Did anyone ever tell you that Corporate America would be a microcosm of high school? After we spend four years trying to be a part of a crowd, and another four years in college claiming our independence WHILE blending, most of us spend post-grad chasing the perfect opportunity, angling for promotions, and developing our professional networks, all of which can lead to a high school type of experience…again!
The experience involves all of the politics of high school—sometimes with just as little polish—and the same cast of characters: the popular cheerleader, obnoxious jock , the insecure bully and moody creative can often be found vying for the same positions. No longer are we in our individual cliques impressing various leaders or working our own crowd. Instead we are scraping and scratching to win favor in a smaller pool of diverse talent.
The petri dish for corporate mean is cultivated by a few ingredients: reduced numbers of opportunities, increased amounts of job seekers, combined with fewer growth options (due to later in life retirees). Add a management team that is driven by revenue objectives in every department and voila, Hunger Games! Minus the actual death match, employees are placed in a kill what you eat sort of world and if you aren’t hunting, you aren’t surviving.
It’s clear that competition is never going to go away and I don’t think that it should. Even my friends that embrace the hippy life of Etsy businesses and coffee shop offices are required to set themselves apart to break even. While I’ll always be a proponent of raising the bar, there are clear ways to forge your path without traveling the road of corporate malevolence.
1. Focus on YOUR career. The ultimate compliment to your potential is focus. When others see how committed you are to your quota, deadlines, professional objectives or career goals, they will invest in you. Waiting for others to fail or drawing attention to peers inadequacies rarely leads to a positive outcome and is obvious time wasted.
2. Avoid passive aggression. Your hostile jokes, resistance to assist a new team member or deliberate attempts to cause a peer to fail will eventually work against you. Strong professionals are capable of addressing their issues through direct communication with the right people in the right tone. Passive aggression is transparent and weak; above average employers don’t promote people with those combined qualities.
3. If you’re not the corporate researcher, don’t be an information gatherer. I found out that a co-worker was looking for dirt on my blog to share with my boss with the obvious intent of harming my career; it didn’t work and confirmed her reputation of being petty and mean-spirited. Additionally, digging for information with the intent of building a case against a peer (or boss) sends a clear message to everyone that you work with: DON’T TRUST ME.
4. Win with your talent not your talons. Men often get away with jackass behavior in the workplace, women rarely can—and you shouldn’t want to. Pick your battles and choose your moments wisely or bitch mode will be considered SOP for you, dropping the value of your input and making you the girl who cried wolf when you actually need people to listen.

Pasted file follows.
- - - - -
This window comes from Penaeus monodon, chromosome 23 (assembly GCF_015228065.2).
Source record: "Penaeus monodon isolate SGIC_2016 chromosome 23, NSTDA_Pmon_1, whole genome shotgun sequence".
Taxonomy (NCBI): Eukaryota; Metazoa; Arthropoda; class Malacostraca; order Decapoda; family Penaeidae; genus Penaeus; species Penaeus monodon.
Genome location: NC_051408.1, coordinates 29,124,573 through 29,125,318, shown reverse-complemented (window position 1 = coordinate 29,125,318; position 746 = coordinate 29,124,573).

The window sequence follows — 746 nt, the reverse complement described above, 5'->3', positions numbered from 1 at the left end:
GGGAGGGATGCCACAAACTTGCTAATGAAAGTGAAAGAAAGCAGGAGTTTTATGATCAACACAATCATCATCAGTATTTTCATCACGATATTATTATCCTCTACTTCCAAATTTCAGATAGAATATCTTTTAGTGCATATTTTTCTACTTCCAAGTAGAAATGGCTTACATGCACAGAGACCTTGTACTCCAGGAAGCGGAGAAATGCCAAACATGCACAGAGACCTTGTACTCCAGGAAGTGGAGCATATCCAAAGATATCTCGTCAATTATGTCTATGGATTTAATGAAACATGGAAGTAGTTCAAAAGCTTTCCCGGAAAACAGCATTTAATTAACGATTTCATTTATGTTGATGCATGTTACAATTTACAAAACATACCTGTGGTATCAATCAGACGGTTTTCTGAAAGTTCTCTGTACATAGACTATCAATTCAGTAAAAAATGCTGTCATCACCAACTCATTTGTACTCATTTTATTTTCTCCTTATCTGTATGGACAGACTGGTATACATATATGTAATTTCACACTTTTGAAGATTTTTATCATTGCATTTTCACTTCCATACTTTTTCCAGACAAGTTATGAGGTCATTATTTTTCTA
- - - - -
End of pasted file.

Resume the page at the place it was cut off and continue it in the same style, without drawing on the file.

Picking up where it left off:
5. Be confident. Insecurity is a driver for mean behavior and brings attention to your weaknesses. I’m not Confucius but: She who hasn’t identified her capabilities attacks those with demonstrated ability.
6. Remember the value of peer connections. While being liked may not be your driver remember that peer feedback is often used when building management reviews. Thanks to the popularity of professional network sites like LinkedIn, your reputation will reach far outside of Cubicle Alley. The people that you work with now are future bosses, entrepreneurs and business leaders who are often connected to someone that you know. Even if you don’t take lunch breaks and celebrate birthdays together, it would be wise to build peer capital early and invest often.
7. Laugh WITH not AT others. I worked for a CFO that enjoyed making others the butt of his lame, mean spirited jokes. Avoid the pressure to participate, trust me, people like this are usually enjoying the sound of their own laughter so much that they won’t miss yours. Many workplaces include good-natured joking but if it feels personal including targeting age, personality, gender or race, the undertones and results are sure to be negative.
8. Put your work reputation ahead of your cool points. Alienating others won’t make you the leader of the pack among the right people. Office bullies are either leading weak people or following them, neither is a position of success.
9. Leave if you’re unhappy. An unfulfilling position or environment is a catalyst for nasty behavior in the workplace. Take time to assess your level of satisfaction. If you are becoming dissatisfied with your current opportunity, it is better to search. Long stays in bad relationships– professional or personal–breed ill tempers and will cause you to lash out. I’ve worked with people who have stayed in their roles way beyond their “spoil date” and it’s apparent in their interaction with others. The additional impact is that sticking around too long will cause you to doubt your ability to leave and usefulness to a larger job market. (See #5).
10. Don’t get comfortable. It’s called work for a reason. Remaining professional is the best protection to your career in a world that is constantly downsizing and always keeps score. Participation in the culture of mean requires a level of unprofessional choices that is limiting and detrimental long term.
The workplace will always be a hotbed for politics, emotions, and maneuvering. While you have to play the game to win, the best policy is to treat others the way that you want to be treated.